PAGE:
points higher. The S&P 500 dropped 3% before winding up down
only 0.9%. Investors who panicked today and sold at the bottom will
likely regret that when the market inevitably recovers and they find
themselves sitting in cash on the sidelines, missing the large gains.
So what are the reasons for the big declines and the crazy volatility?
They include (just to name a few): a growing economic malaise in
Europe, concerns about a continued economic slowdown in China, fears on
an expanding Ebola outbreak, continued trouble in the Middle East
thanks to ISIS and other terrorists, plunging oil prices thanks to the
dollar surging in value against most other currencies and horrible
policy decisions within OPEC. You could probably add concerns over
social unrest in Hong Kong. Don't forget natural disasters like
cyclones, hurricanes and typhoons that are growing in frequency and
magnitude. And that doesn't even count worries about economic slowdown
in this country, anticipation about future rate increases by the
Federal Reserve and uncertainty about the upcoming mid-term elections.
Phew, did I miss anything?
Given all the ills that I enumerated above, we should all dump
build a bomb shelter and stick all of our money under our mattress,
right? WRONG!! Succumbing to fear, acquiescing to panic and
abandoning your financial plan is exactly the opposite of what you
should be doing.
First of all, in my opinion, you shouldn't be investing any money that
to be spent in the next two years. So if we take that as a given, and
if we assume (yes, I know what happens when we assume, but that's the
only way I can continue this narrative) that the money you have
invested is for some future purpose (of at least five years), than
weekly volatility is really irrelevant. In fact, it is normal and
Let's put things in perspective. On October 9, 2007, almost exactly
years ago, the #DJIA was 14,164.53. From there it proceeded to go down
for the next year and a half, finally hitting bottom on March 9, 2009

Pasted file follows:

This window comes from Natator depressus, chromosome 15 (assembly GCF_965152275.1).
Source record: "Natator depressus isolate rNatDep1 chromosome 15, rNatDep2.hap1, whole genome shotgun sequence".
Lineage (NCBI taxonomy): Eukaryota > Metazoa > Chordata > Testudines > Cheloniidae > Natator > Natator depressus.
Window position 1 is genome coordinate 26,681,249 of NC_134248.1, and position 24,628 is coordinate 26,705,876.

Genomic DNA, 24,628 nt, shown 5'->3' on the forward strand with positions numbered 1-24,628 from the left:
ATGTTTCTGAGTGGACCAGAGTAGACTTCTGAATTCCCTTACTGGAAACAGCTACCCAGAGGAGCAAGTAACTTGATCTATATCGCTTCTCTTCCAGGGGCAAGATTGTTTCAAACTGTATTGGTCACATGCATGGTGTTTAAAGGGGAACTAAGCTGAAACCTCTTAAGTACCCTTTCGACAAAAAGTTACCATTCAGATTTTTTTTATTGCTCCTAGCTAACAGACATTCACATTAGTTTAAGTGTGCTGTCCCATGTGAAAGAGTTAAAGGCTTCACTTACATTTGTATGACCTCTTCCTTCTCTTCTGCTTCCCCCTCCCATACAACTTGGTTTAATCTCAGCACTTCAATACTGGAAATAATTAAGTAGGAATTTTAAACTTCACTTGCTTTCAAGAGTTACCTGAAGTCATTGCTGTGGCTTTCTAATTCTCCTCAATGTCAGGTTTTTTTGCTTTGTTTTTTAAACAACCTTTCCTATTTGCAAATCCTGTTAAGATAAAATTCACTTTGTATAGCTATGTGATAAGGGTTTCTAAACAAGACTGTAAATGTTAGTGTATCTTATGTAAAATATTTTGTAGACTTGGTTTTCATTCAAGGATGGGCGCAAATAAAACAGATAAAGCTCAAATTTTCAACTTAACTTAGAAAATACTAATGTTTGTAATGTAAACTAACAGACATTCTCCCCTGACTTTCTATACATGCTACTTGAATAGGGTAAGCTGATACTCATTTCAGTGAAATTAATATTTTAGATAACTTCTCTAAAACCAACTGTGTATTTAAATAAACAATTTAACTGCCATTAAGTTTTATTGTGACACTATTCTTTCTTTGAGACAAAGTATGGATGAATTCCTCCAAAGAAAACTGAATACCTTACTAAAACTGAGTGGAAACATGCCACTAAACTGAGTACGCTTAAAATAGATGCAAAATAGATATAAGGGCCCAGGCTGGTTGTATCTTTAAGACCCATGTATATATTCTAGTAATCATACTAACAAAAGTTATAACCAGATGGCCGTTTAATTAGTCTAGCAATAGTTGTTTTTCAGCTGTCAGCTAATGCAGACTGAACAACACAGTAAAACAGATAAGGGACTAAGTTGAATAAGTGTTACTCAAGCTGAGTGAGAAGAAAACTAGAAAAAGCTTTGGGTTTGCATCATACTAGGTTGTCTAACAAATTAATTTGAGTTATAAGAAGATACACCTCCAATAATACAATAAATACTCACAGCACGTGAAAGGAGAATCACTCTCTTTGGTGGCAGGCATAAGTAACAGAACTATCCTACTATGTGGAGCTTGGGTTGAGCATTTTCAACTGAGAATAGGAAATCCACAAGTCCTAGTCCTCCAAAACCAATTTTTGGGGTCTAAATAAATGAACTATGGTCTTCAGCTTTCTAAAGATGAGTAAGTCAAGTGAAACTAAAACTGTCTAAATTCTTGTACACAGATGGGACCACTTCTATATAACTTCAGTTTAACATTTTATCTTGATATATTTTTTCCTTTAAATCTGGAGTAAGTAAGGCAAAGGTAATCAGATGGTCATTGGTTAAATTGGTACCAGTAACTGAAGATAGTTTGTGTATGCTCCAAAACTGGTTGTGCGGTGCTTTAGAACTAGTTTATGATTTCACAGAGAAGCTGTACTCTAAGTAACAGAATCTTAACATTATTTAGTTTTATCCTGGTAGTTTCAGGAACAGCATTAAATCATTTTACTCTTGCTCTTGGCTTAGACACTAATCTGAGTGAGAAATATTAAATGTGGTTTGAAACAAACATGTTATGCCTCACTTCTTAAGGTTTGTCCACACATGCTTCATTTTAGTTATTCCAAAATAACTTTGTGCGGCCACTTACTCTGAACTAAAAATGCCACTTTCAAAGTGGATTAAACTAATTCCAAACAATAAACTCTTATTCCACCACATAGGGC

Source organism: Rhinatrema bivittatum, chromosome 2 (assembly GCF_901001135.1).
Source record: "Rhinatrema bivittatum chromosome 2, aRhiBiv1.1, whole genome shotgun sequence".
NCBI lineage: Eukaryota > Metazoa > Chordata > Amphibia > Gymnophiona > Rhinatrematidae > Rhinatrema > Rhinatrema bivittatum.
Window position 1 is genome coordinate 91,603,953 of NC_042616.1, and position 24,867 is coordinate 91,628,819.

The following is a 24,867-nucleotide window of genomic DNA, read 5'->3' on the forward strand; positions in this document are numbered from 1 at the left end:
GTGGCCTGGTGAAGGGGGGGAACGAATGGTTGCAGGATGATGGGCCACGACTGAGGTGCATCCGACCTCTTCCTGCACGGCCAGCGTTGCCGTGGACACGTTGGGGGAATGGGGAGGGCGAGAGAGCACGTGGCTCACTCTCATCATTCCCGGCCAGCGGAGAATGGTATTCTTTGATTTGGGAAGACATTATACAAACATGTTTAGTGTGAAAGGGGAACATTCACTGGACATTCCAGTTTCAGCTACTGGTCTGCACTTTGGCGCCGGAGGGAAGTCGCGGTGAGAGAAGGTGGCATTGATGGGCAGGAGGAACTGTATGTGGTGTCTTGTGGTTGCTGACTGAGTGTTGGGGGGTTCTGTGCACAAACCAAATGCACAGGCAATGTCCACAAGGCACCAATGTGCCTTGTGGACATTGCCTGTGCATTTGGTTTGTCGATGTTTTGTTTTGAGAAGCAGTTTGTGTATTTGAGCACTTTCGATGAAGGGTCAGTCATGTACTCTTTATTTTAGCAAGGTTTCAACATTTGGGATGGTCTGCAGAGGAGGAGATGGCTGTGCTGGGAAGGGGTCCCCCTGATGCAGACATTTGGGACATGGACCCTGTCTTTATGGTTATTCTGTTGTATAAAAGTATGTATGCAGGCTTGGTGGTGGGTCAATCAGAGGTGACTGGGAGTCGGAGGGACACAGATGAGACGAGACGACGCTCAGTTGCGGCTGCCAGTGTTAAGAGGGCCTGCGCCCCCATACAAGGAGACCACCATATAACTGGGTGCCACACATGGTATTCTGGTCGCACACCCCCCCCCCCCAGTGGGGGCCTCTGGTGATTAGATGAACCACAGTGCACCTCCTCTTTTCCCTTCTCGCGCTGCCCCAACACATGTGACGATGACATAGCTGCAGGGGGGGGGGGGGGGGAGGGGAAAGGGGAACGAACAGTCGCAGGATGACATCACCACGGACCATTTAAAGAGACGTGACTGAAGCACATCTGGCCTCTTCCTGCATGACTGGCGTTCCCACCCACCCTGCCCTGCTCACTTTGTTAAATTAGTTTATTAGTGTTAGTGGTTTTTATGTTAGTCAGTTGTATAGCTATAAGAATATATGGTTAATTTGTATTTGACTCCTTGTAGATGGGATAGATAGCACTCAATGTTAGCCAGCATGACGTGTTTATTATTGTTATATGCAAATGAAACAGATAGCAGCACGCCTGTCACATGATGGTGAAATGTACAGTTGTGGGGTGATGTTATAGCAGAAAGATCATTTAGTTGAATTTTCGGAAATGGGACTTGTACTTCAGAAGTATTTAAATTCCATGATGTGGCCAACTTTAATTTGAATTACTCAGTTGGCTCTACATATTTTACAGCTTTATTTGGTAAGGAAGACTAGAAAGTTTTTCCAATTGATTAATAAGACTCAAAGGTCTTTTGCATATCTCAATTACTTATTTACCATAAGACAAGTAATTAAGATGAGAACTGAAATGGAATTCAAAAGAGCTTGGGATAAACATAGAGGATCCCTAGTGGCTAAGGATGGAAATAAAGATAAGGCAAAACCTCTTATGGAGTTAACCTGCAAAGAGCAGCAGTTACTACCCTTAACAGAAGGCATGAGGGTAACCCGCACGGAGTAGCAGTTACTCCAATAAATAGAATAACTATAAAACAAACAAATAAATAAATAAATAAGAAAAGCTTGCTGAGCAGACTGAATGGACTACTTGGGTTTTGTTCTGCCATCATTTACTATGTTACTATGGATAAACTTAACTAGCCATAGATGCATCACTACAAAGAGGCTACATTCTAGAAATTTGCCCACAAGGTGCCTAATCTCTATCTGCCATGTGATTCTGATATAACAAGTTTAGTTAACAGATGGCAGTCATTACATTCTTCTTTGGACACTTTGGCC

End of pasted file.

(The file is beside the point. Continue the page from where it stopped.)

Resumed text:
at 6,547.05, for a loss of 53.8%. From that low, the market hurtled
forward for the next five and a half years, erasing all of those losses
before peaking on September 19 at 17,279.74, a gain of 163.9%! Today
the #DJIA closed at 16,141.74, which means we've fallen 6.6% from the
high. Is that really so bad? In the grand scheme of things is that
likely to derail your future plans?
The truth about the stock market is that it goes up and it goes down.
after a prolonged period of going up, with only a few very short down
periods, we were due for a correction of sorts. Now, I don't know
either the depth or duration of this correction, but I'm confident it
won't be nearly as bad as 2008/2009. Global economic conditions are
MUCH better today, even with all of our problems, than they were back
then. So relax, have a nice glass of wine (or whatever your drinking
pleasure is), take stock of your portfolio and look at your
"wish list" of stocks that you'd like to buy. Perhaps now is the tie to
use some discretionary cash to pick up one or two of them on the cheap.
Then sit back, wait for the rebound and congratulate yourself for
remaining calm and sticking with your plan.
Full disclosure: I
purchased one new position last week, and another one this
afternoon, totaling about $600,000. So I'm putting my money where my
mouth is. I'm very confident those will be very opportunistic and
profitable purchases, creating solid profits for me and my clients for
years to come."
Over the past two weeks, as the
market soared higher, I began the process of tax loss
selling and small-position pruning. I do this every year around this
time. Whenever you have to sell and take a loss, or just admit that you
were wrong about something, it's tough to pull the trigger and get out.
But that's part of being an investor. And as difficult as it can be, I
actually find the process cleansing as I get rid of the underperforming
holdings to make way for better ideas. By the end of the month I hope
to completed all of these trades. Then I'll sit back and watch the
market in December, ready to buy something if the price is right, or
content to just sit and wait for 2015.
The REALLY BIG NEWS is that tomorrow I'm getting married to
the woman of my dreams, the about to be former Kathiryn Sikkema. I
spent the first half my life looking for this spectacular woman; I
can't wait to share the second half with her. The intimate event will
be held in our home, witnessed by a few family members and close
friends. We couldn't be happier. And now that I've finished this
newsletter, the celebration can begin!
it for this month. As always, I thank you for reading. If you'd like to
speak with me about your investment needs, or if you know of someone
that might benefit from my guidance, I'd be pleased to be of service.
Simply give me a call or drop me an email.
and Views", Copyright, Werlinich Asset Management, LLC and
www.waminvest.com. All Rights Reserved.